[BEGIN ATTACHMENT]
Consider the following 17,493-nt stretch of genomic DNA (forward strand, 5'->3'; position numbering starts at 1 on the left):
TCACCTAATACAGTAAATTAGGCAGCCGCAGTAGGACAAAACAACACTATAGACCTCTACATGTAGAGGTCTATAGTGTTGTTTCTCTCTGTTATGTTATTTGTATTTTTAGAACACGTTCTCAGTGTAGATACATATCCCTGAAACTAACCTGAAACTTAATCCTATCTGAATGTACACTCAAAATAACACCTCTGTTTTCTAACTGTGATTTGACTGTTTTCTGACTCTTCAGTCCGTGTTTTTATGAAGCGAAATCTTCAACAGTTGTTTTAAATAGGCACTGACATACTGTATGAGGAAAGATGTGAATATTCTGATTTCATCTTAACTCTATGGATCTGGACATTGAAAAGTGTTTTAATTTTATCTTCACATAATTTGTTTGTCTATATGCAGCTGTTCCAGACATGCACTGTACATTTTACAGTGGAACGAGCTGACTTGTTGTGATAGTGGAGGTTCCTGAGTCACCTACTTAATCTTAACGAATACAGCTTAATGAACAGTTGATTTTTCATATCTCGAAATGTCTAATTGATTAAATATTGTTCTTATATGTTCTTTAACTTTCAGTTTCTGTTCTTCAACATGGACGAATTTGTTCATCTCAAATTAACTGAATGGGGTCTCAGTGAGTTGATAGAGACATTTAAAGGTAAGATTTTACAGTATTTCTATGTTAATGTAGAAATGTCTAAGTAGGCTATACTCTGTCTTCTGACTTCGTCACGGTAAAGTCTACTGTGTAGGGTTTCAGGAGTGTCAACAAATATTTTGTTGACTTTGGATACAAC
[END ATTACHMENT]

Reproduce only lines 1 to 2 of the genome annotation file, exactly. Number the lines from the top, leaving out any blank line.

Consider the following 17,493-nt stretch of genomic DNA (forward strand, 5'->3'; position numbering starts at 1 on the left):
TCACCTAATACAGTAAATTAGGCAGCCGCAGTAGGACAAAACAACACTATAGACCTCTACATGTAGAGGTCTATAGTGTTGTTTCTCTCTGTTATGTTATTTGTATTTTTAGAACACGTTCTCAGTGTAGATACATATCCCTGAAACTAACCTGAAACTTAATCCTATCTGAATGTACACTCAAAATAACACCTCTGTTTTCTAACTGTGATTTGACTGTTTTCTGACTCTTCAGTCCGTGTTTTTATGAAGCGAAATCTTCAACAGTTGTTTTAAATAGGCACTGACATACTGTATGAGGAAAGATGTGAATATTCTGATTTCATCTTAACTCTATGGATCTGGACATTGAAAAGTGTTTTAATTTTATCTTCACATAATTTGTTTGTCTATATGCAGCTGTTCCAGACATGCACTGTACATTTTACAGTGGAACGAGCTGACTTGTTGTGATAGTGGAGGTTCCTGAGTCACCTACTTAATCTTAACGAATACAGCTTAATGAACAGTTGATTTTTCATATCTCGAAATGTCTAATTGATTAAATATTGTTCTTATATGTTCTTTAACTTTCAGTTTCTGTTCTTCAACATGGACGAATTTGTTCATCTCAAATTAACTGAATGGGGTCTCAGTGAGTTGATAGAGACATTTAAAGGTAAGATTTTACAGTATTTCTATGTTAATGTAGAAATGTCTAAGTAGGCTATACTCTGTCTTCTGACTTCGTCACGGTAAAGTCTACTGTGTAGGGTTTCAGGAGTGTCAACAAATATTTTGTTGACTTTGGATACAAC